If you’re wondering how to measure the STC rating of a wall to choose the proper layer of insulation, you must first determine the foundation of your surroundings. Does your wall have a resilient channel? How thick is your drywall or concrete? What type of studs are apparent on your wall and how far apart is their spacing? All of the factors mentioned above contribute to your walls’ STC rating.
The factors that contribute to calculating the STC rating of a surface are:
- Decibels: This acoustic measurement calculates a noise’s volume — the higher the decibel level, the louder the noise. For example, a whisper is 30 decibels while a rock concert can reach dangerous levels of up to 140 decibels.
- Transmission loss: The transmission loss determines how many decibels are lost from one room to another when transmitted through a surface. For example, if you shout to someone in one room from an adjacent room, transmission loss calculates how much noise is lost before it reaches someone else’s ears. If your voice starts at 70 decibels and enters the room at 40 decibels, the transmission loss is 30 decibels.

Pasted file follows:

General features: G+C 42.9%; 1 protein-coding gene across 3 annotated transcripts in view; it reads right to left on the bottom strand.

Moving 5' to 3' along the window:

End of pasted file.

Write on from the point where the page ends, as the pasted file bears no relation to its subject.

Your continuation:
- Sound frequency: This measurement defines the tone of noise. A high-pitched sound like whistling exhibits higher frequencies than low-pitched sounds like bass drums. It’s measured by the total number of sound waves produced in a second — the more sound waves produced, the higher the frequency.
How Is a Wall’s STC Rating Calculated?
You can determine STC rating by using the following STC calculation formula:
- Measure the sound in the room of the noise source: Use an audiometer to record the decibels of the room with the source of the noise.
- Measure the sound in the adjacent room: Then, go to the adjacent room and take a second recording of the number of decibels transferred.
- Calculate the transmission loss: Subtract your second measurement from the first to calculate the total transmission loss.
- Test multiple frequencies: Repeat steps one through three with around 16 different sound frequencies ranging from 125 Hz to 4000Hz. That way, you’ll get the most accurate results.